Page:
Speaking of iPad screens, I've always hated how — unless you had a physical keyboard connected to it — iOS's keyboard eats up a third of the screen. There's a fix of sorts for that now in the form of an iPhone-sized floating keyboard you can toggle from the main one. Typing while holding an iPad mini in both hands is one thing; trying to do the same with an Air or a Pro often felt ridiculous before this tiny new keyboard made it easier to peck one a letter at a time or swipe out a message with the new QuickPath keyboard.
Apple also made some changes to how you might edit and copy/paste your text. My days often involve lots of running around with an iPad, for taking down notes and whipping up the occasional script. It sounds pretty minor, but you can now just drag the iPadOS text cursor around the screen and drop it right where you need it. (It's not quite as satisfying as the 3D Touch equivalent, but it's handy all the same.)
Selecting text is pretty easy, too: Just double-tap a word, and drag across the screen to highlight the appropriate bits. I say "pretty easy" because it still requires a bit of trial and error to pick out exactly what you needed, but it still feels much more precise than it used to. Since you're probably highlighting text to do something with it, iPadOS uses some new gestures for copying (pinch three fingers together on the screen) and pasting (the reverse). If that sounds a little awkward, well, you're right — it feels more natural on these big screens than on iPhones, but I'd still much rather long-press on the right spot and just tap "Paste".
There are, as always, other methods of interacting with iPads beyond fingers on glass. Apple has been pushing its Pencil for years, and the company claims that software improvements have brought the latency on both versions of the stylus down to 9ms. If you're anything like me — that is, a poor doodler and infrequent note-taker — the difference won't feel drastic. Still, it's there, and it does make drawing feel slightly smoother and more natural. The palette of tools that pops up when you start using the Pencil has been also redesigned, and you can flick it around the screen so it doesn't obscure whatever you were doing in the first place.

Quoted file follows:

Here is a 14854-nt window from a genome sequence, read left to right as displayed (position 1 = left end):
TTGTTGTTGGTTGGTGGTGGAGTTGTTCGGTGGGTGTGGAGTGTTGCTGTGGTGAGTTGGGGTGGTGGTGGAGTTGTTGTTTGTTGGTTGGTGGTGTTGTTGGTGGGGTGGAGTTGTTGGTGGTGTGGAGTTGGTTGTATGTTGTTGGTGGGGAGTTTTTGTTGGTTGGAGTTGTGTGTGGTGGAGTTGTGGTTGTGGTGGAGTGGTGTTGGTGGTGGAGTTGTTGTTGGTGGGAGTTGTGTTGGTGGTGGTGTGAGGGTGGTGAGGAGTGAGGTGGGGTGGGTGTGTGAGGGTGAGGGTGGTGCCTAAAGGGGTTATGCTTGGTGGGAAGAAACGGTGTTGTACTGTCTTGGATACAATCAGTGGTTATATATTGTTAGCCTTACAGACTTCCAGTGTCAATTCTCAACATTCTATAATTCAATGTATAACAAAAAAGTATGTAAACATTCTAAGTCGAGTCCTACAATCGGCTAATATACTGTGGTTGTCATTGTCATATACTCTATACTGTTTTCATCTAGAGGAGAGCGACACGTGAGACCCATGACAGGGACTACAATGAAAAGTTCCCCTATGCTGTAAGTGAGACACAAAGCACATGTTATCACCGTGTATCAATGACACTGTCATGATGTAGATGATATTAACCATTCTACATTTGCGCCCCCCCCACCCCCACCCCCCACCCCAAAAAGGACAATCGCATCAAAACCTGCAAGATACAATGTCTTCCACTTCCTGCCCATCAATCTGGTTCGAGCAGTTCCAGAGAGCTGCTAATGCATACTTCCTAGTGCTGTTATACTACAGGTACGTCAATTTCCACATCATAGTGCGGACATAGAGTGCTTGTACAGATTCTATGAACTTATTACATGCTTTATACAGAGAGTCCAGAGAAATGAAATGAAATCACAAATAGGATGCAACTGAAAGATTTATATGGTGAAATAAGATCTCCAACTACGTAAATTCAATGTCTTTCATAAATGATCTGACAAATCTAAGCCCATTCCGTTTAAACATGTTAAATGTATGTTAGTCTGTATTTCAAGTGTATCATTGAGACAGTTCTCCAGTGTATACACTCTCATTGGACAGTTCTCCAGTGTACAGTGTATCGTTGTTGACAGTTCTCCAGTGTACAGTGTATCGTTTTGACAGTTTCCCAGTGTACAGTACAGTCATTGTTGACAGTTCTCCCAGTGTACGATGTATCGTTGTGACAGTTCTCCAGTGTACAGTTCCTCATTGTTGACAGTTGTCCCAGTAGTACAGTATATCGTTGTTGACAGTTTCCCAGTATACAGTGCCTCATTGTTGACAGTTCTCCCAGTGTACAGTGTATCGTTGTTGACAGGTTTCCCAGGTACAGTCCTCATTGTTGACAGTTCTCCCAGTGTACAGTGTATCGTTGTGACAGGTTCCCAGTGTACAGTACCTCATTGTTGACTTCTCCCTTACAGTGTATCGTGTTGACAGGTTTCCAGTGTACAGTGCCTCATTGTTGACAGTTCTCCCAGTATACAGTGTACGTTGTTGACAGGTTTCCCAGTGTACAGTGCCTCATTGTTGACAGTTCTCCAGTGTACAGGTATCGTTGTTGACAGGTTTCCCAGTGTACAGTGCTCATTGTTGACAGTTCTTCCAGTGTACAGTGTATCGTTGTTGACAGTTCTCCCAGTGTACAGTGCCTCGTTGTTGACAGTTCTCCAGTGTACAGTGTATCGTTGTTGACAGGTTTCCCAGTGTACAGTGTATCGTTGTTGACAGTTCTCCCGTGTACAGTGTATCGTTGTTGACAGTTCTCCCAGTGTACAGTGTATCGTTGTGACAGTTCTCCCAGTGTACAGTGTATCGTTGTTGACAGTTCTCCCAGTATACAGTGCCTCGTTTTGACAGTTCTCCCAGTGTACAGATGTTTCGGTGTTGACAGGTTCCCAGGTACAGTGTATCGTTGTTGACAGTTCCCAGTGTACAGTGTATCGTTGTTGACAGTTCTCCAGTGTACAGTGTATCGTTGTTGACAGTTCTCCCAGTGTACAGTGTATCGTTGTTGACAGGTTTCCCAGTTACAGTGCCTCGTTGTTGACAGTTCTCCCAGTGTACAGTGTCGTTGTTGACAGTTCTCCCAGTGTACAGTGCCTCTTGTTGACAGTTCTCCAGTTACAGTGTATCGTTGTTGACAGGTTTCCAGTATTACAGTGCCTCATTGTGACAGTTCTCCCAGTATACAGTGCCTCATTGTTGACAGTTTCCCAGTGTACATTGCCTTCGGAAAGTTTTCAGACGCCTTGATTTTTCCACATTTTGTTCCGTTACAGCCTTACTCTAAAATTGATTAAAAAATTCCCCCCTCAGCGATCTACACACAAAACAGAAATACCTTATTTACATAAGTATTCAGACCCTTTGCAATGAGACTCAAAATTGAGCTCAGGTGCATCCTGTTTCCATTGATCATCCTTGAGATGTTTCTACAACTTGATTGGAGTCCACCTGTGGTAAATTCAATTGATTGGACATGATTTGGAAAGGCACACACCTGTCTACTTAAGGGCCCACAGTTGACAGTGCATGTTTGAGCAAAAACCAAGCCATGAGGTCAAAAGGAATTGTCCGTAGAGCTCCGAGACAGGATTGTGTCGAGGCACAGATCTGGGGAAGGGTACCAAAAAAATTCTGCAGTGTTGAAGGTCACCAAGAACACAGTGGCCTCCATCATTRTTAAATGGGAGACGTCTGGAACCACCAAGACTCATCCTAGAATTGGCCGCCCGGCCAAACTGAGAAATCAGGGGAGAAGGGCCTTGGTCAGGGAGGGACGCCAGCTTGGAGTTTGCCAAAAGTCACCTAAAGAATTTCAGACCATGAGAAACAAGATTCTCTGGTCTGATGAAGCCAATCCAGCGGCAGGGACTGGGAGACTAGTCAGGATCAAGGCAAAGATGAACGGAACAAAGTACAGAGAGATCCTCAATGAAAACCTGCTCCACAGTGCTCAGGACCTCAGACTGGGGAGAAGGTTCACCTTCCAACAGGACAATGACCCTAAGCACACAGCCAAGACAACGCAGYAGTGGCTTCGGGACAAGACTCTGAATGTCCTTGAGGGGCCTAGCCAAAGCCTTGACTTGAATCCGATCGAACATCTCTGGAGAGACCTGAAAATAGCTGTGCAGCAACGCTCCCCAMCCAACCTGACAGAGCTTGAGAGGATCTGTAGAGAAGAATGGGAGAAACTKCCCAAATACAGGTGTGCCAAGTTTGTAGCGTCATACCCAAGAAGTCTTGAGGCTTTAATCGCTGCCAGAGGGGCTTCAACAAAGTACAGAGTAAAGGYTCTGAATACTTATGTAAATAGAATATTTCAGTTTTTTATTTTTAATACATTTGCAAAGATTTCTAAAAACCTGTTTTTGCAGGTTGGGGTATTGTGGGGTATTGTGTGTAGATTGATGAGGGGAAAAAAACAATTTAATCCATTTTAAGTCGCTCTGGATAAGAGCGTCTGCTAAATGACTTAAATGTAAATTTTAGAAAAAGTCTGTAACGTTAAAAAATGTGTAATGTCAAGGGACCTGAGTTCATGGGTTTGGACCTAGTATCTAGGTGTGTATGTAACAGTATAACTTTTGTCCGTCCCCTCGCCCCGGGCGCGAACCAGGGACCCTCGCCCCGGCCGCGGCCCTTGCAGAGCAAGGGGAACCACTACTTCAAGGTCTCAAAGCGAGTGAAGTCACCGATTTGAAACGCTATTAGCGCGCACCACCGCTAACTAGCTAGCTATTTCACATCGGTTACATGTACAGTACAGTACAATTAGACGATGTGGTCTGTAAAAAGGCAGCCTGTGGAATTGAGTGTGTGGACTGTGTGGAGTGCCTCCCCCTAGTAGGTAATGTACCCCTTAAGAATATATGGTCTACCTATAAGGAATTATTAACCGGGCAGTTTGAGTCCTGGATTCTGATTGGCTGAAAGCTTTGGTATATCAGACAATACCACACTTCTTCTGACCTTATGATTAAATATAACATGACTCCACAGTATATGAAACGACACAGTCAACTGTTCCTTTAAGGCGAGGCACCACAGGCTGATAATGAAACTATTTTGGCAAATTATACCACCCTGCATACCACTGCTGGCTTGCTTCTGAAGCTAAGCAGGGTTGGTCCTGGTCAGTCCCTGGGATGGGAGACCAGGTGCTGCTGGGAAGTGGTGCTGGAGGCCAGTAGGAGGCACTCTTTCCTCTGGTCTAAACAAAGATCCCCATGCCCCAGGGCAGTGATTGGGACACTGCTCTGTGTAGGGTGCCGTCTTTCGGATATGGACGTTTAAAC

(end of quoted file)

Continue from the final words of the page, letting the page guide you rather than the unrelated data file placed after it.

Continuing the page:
I should point out that I haven't had a chance to thoroughly test Sidecar, the feature that lets you connect an iPad to a Mac for use as a secondary display or a drawing tablet with the Apple Pencil. As of the day we're publishing this review, macOS Catalina (and therefore Sidecar itself) is only available in beta form, so I'll revisit this part of the review once all the final software is available.
Oh, and if you really wanted to, you can finally use a mouse with iPadOS. I wouldn't recommend it, though. You have to dig into your tablet's accessibility settings to enable AssistiveTouch, plug in the mouse or connect it via Bluetooth, make sure your mouse sensitivity is set to a manageable level, define what (if anything) you want your mouse's other buttons to do, and then finally get down to business. The process is slightly cumbersome, and there's no question that iPadOS — improved as it is — isn't meant to be used with a mouse yet. The thing you have to keep in mind that this is an accessibility feature, not something meant to redefine how most people use their tablets. It works, but it's not going to magically turn your iPad into a Surface Pro.